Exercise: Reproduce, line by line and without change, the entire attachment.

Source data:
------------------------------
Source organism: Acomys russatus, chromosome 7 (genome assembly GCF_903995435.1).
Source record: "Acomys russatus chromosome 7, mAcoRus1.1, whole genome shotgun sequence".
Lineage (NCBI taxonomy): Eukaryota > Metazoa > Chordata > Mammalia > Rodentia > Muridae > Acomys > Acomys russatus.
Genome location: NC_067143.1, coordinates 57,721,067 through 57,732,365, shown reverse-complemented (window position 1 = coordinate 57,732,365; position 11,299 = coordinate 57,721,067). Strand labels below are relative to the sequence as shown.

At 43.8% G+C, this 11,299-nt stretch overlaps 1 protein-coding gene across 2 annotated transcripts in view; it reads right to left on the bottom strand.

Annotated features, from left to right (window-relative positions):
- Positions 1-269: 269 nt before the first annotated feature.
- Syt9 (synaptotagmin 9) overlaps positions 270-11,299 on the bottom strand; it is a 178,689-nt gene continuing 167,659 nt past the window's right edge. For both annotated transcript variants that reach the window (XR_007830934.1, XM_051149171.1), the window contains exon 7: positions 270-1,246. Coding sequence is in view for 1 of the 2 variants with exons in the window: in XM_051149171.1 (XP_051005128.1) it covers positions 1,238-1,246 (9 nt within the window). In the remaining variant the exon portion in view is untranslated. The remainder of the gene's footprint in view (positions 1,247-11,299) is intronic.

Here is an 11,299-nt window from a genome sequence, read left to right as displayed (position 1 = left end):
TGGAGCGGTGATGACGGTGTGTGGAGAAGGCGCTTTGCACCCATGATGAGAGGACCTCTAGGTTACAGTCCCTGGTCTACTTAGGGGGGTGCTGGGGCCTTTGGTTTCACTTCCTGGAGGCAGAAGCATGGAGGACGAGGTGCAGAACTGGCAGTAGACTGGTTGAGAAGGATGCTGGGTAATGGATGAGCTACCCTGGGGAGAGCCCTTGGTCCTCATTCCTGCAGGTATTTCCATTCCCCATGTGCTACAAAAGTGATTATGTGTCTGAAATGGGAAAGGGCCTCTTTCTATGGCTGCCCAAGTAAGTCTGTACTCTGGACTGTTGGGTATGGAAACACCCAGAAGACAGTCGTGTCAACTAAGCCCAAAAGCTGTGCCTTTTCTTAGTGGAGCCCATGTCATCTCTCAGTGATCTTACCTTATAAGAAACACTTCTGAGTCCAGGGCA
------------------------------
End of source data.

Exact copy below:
Source organism: Acomys russatus, chromosome 7 (genome assembly GCF_903995435.1).
Source record: "Acomys russatus chromosome 7, mAcoRus1.1, whole genome shotgun sequence".
Lineage (NCBI taxonomy): Eukaryota > Metazoa > Chordata > Mammalia > Rodentia > Muridae > Acomys > Acomys russatus.
Genome location: NC_067143.1, coordinates 57,721,067 through 57,732,365, shown reverse-complemented (window position 1 = coordinate 57,732,365; position 11,299 = coordinate 57,721,067). Strand labels below are relative to the sequence as shown.

At 43.8% G+C, this 11,299-nt stretch overlaps 1 protein-coding gene across 2 annotated transcripts in view; it reads right to left on the bottom strand.

Annotated features, from left to right (window-relative positions):
- Positions 1-269: 269 nt before the first annotated feature.
- Syt9 (synaptotagmin 9) overlaps positions 270-11,299 on the bottom strand; it is a 178,689-nt gene continuing 167,659 nt past the window's right edge. For both annotated transcript variants that reach the window (XR_007830934.1, XM_051149171.1), the window contains exon 7: positions 270-1,246. Coding sequence is in view for 1 of the 2 variants with exons in the window: in XM_051149171.1 (XP_051005128.1) it covers positions 1,238-1,246 (9 nt within the window). In the remaining variant the exon portion in view is untranslated. The remainder of the gene's footprint in view (positions 1,247-11,299) is intronic.

Here is an 11,299-nt window from a genome sequence, read left to right as displayed (position 1 = left end):
TGGAGCGGTGATGACGGTGTGTGGAGAAGGCGCTTTGCACCCATGATGAGAGGACCTCTAGGTTACAGTCCCTGGTCTACTTAGGGGGGTGCTGGGGCCTTTGGTTTCACTTCCTGGAGGCAGAAGCATGGAGGACGAGGTGCAGAACTGGCAGTAGACTGGTTGAGAAGGATGCTGGGTAATGGATGAGCTACCCTGGGGAGAGCCCTTGGTCCTCATTCCTGCAGGTATTTCCATTCCCCATGTGCTACAAAAGTGATTATGTGTCTGAAATGGGAAAGGGCCTCTTTCTATGGCTGCCCAAGTAAGTCTGTACTCTGGACTGTTGGGTATGGAAACACCCAGAAGACAGTCGTGTCAACTAAGCCCAAAAGCTGTGCCTTTTCTTAGTGGAGCCCATGTCATCTCTCAGTGATCTTACCTTATAAGAAACACTTCTGAGTCCAGGGCA